SharePoint is hierarchical. Along with permission levels, there is also the concept of inheritance. This just means that, by design, all sites and content in a site inherit the permissions settings of the top-level site. So, that also means when you assign unique permissions to sites, libraries and items, they no longer inherit permissions from their parent site.

Essentially, not knowing this and failing to restrict user access to the site and its contents is where failures in SharePoint permissions management can originate.

  1. Undercooked reports

A common pain point for SharePoint administrators is not having a good enough overview of who has access to specific content across your environment. The makeup of any good permissions strategy is only as strong as your ability to generate detailed reports. But the default SharePoint permission reports don’t really give enough of a granular view of who has permission to access your sites.

There are a lot a different, nuanced permissions a user account can have across the various areas of SharePoint and the out-of-the-box reports can only show you so much. Getting a complete overview is essential to improving how you manage your sites.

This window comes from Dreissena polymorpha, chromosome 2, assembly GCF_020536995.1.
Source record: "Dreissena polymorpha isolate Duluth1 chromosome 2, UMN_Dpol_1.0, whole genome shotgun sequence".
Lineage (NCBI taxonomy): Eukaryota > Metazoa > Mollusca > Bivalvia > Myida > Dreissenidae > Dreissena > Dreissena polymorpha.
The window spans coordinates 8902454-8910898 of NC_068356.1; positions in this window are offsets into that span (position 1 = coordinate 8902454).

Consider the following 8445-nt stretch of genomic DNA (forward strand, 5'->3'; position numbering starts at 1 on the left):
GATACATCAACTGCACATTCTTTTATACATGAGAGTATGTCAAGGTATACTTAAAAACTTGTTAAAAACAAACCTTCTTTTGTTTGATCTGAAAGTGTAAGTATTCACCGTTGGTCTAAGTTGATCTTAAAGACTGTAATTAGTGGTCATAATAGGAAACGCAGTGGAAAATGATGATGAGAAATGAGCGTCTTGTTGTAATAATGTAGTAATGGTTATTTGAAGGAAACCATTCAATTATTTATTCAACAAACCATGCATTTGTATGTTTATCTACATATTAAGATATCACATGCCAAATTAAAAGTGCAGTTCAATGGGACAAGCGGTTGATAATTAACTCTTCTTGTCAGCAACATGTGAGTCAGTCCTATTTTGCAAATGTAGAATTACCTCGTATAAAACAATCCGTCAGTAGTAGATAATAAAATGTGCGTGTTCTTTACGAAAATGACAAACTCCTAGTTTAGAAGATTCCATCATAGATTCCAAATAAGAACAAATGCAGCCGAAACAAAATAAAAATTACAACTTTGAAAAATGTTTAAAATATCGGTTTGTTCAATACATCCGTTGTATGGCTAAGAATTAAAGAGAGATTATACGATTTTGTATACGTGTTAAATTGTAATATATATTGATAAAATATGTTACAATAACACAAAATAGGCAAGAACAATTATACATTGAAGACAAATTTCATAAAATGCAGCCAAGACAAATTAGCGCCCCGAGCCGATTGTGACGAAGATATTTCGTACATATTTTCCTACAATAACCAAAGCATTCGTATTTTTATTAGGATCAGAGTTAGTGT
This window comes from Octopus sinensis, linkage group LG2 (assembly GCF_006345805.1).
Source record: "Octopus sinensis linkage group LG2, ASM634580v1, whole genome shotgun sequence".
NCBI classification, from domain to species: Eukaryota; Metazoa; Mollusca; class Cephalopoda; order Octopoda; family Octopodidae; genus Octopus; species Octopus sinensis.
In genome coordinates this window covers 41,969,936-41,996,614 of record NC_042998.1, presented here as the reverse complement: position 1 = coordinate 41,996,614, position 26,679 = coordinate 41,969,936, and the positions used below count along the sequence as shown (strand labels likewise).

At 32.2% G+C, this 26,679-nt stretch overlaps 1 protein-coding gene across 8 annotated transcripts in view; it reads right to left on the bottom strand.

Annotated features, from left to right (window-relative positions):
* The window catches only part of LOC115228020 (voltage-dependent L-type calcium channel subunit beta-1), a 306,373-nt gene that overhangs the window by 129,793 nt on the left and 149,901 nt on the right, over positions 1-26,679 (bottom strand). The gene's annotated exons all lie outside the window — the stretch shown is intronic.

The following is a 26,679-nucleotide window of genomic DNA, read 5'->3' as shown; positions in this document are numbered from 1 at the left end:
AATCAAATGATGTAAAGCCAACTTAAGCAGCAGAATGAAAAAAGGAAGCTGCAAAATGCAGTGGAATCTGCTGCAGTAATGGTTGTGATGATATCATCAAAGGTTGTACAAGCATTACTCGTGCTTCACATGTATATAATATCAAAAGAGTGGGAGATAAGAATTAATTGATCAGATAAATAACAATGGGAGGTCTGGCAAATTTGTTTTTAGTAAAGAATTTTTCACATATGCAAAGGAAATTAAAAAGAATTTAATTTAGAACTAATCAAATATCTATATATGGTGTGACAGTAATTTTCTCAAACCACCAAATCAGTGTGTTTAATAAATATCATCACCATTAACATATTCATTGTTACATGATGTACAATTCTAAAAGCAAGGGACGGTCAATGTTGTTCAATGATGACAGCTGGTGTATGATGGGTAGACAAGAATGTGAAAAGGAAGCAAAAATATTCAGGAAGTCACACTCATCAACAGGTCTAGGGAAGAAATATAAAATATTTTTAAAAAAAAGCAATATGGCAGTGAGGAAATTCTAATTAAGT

1. Dead accounts

Organisations are fluid and dynamic. Teams evolve and new members join and leave. Maintaining permissions then becomes important as you may not want a previous member of the team to continue to have access to certain content once they have moved to another team or left the company entirely. But it’s not always possible to keep track of these accounts, especially if your company has hundreds or even thousands of employees. The ability to generate a report that gives a complete overview of what users have access to across the environment as well as showing dead accounts is important, and so is the ability to remove dead accounts quickly and easily.

  1. Too much power

When your employees have too much power within your SharePoint sites, accidents can happen, or information can go missing. This is where the principle of least privilege comes in. This is the practice of limiting access to the minimal level that will still allow normal functioning. In the context of your business, this means only allowing users the lowest level of rights that doesn’t impinge on their ability to do their jobs. Best practice SharePoint permissions management is centered around this idea, but you need the right reports and a granular overview of your systems to make sure users only have exactly what they need to get their jobs done.